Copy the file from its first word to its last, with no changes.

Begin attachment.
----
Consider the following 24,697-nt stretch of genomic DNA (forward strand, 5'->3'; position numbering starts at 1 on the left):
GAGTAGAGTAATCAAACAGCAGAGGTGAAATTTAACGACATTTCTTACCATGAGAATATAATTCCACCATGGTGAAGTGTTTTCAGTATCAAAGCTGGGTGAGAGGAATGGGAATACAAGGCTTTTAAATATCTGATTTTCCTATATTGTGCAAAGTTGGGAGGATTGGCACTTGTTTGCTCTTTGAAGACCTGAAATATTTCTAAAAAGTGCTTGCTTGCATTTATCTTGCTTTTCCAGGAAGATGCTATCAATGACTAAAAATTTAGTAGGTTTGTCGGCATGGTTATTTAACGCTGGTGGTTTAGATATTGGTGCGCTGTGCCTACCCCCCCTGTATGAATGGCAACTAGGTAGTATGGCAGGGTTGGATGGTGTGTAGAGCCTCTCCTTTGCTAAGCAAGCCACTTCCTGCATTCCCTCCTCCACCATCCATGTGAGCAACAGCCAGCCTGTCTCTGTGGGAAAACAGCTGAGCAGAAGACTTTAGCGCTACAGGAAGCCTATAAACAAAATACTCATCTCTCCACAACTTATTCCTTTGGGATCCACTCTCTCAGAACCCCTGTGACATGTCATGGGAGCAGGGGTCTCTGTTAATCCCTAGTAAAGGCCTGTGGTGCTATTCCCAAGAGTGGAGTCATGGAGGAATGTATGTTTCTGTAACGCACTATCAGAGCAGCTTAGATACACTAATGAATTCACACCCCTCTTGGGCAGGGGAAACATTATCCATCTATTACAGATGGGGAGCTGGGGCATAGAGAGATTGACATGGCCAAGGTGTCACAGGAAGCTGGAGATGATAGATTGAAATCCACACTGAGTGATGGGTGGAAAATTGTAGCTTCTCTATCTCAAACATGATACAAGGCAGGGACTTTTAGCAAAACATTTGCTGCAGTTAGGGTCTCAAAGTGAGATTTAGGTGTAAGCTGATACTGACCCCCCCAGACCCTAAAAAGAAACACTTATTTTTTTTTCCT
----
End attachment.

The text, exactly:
Consider the following 24,697-nt stretch of genomic DNA (forward strand, 5'->3'; position numbering starts at 1 on the left):
GAGTAGAGTAATCAAACAGCAGAGGTGAAATTTAACGACATTTCTTACCATGAGAATATAATTCCACCATGGTGAAGTGTTTTCAGTATCAAAGCTGGGTGAGAGGAATGGGAATACAAGGCTTTTAAATATCTGATTTTCCTATATTGTGCAAAGTTGGGAGGATTGGCACTTGTTTGCTCTTTGAAGACCTGAAATATTTCTAAAAAGTGCTTGCTTGCATTTATCTTGCTTTTCCAGGAAGATGCTATCAATGACTAAAAATTTAGTAGGTTTGTCGGCATGGTTATTTAACGCTGGTGGTTTAGATATTGGTGCGCTGTGCCTACCCCCCCTGTATGAATGGCAACTAGGTAGTATGGCAGGGTTGGATGGTGTGTAGAGCCTCTCCTTTGCTAAGCAAGCCACTTCCTGCATTCCCTCCTCCACCATCCATGTGAGCAACAGCCAGCCTGTCTCTGTGGGAAAACAGCTGAGCAGAAGACTTTAGCGCTACAGGAAGCCTATAAACAAAATACTCATCTCTCCACAACTTATTCCTTTGGGATCCACTCTCTCAGAACCCCTGTGACATGTCATGGGAGCAGGGGTCTCTGTTAATCCCTAGTAAAGGCCTGTGGTGCTATTCCCAAGAGTGGAGTCATGGAGGAATGTATGTTTCTGTAACGCACTATCAGAGCAGCTTAGATACACTAATGAATTCACACCCCTCTTGGGCAGGGGAAACATTATCCATCTATTACAGATGGGGAGCTGGGGCATAGAGAGATTGACATGGCCAAGGTGTCACAGGAAGCTGGAGATGATAGATTGAAATCCACACTGAGTGATGGGTGGAAAATTGTAGCTTCTCTATCTCAAACATGATACAAGGCAGGGACTTTTAGCAAAACATTTGCTGCAGTTAGGGTCTCAAAGTGAGATTTAGGTGTAAGCTGATACTGACCCCCCCAGACCCTAAAAAGAAACACTTATTTTTTTTTCCT